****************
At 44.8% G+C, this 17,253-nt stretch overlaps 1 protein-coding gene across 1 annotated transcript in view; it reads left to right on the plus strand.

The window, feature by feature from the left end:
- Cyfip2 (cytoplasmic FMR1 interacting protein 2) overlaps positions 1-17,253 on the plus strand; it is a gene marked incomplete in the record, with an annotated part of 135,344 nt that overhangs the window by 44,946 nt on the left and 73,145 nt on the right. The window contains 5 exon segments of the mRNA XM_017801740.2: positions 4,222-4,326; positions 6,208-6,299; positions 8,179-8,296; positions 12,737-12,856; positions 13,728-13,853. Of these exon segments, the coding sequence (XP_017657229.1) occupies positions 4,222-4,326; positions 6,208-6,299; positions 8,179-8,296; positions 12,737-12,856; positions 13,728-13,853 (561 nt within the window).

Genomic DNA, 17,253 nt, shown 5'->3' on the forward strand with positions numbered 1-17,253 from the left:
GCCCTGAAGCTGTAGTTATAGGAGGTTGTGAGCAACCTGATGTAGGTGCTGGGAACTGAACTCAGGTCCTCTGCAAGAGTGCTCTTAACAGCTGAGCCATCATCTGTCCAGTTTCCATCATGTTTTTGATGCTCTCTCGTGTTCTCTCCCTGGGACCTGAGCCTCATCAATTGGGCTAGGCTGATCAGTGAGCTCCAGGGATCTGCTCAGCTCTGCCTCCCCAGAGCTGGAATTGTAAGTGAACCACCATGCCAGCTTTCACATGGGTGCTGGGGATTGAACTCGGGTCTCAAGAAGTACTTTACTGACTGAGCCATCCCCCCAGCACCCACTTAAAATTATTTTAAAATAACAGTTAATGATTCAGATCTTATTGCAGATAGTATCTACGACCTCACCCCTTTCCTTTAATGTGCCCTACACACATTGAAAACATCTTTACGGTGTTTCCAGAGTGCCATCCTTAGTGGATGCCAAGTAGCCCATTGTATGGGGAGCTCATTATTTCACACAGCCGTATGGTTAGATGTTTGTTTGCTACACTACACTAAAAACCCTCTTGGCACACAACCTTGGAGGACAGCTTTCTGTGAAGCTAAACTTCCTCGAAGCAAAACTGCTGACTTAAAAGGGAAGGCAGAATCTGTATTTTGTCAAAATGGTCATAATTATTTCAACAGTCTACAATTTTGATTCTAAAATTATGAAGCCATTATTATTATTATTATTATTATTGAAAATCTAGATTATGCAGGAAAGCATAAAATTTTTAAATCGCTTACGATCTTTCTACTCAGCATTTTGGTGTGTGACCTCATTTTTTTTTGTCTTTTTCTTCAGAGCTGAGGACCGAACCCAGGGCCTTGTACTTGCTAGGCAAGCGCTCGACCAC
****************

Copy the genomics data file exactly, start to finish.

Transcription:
At 44.8% G+C, this 17,253-nt stretch overlaps 1 protein-coding gene across 1 annotated transcript in view; it reads left to right on the plus strand.

The window, feature by feature from the left end:
- Cyfip2 (cytoplasmic FMR1 interacting protein 2) overlaps positions 1-17,253 on the plus strand; it is a gene marked incomplete in the record, with an annotated part of 135,344 nt that overhangs the window by 44,946 nt on the left and 73,145 nt on the right. The window contains 5 exon segments of the mRNA XM_017801740.2: positions 4,222-4,326; positions 6,208-6,299; positions 8,179-8,296; positions 12,737-12,856; positions 13,728-13,853. Of these exon segments, the coding sequence (XP_017657229.1) occupies positions 4,222-4,326; positions 6,208-6,299; positions 8,179-8,296; positions 12,737-12,856; positions 13,728-13,853 (561 nt within the window).

Genomic DNA, 17,253 nt, shown 5'->3' on the forward strand with positions numbered 1-17,253 from the left:
GCCCTGAAGCTGTAGTTATAGGAGGTTGTGAGCAACCTGATGTAGGTGCTGGGAACTGAACTCAGGTCCTCTGCAAGAGTGCTCTTAACAGCTGAGCCATCATCTGTCCAGTTTCCATCATGTTTTTGATGCTCTCTCGTGTTCTCTCCCTGGGACCTGAGCCTCATCAATTGGGCTAGGCTGATCAGTGAGCTCCAGGGATCTGCTCAGCTCTGCCTCCCCAGAGCTGGAATTGTAAGTGAACCACCATGCCAGCTTTCACATGGGTGCTGGGGATTGAACTCGGGTCTCAAGAAGTACTTTACTGACTGAGCCATCCCCCCAGCACCCACTTAAAATTATTTTAAAATAACAGTTAATGATTCAGATCTTATTGCAGATAGTATCTACGACCTCACCCCTTTCCTTTAATGTGCCCTACACACATTGAAAACATCTTTACGGTGTTTCCAGAGTGCCATCCTTAGTGGATGCCAAGTAGCCCATTGTATGGGGAGCTCATTATTTCACACAGCCGTATGGTTAGATGTTTGTTTGCTACACTACACTAAAAACCCTCTTGGCACACAACCTTGGAGGACAGCTTTCTGTGAAGCTAAACTTCCTCGAAGCAAAACTGCTGACTTAAAAGGGAAGGCAGAATCTGTATTTTGTCAAAATGGTCATAATTATTTCAACAGTCTACAATTTTGATTCTAAAATTATGAAGCCATTATTATTATTATTATTATTATTGAAAATCTAGATTATGCAGGAAAGCATAAAATTTTTAAATCGCTTACGATCTTTCTACTCAGCATTTTGGTGTGTGACCTCATTTTTTTTTGTCTTTTTCTTCAGAGCTGAGGACCGAACCCAGGGCCTTGTACTTGCTAGGCAAGCGCTCGACCAC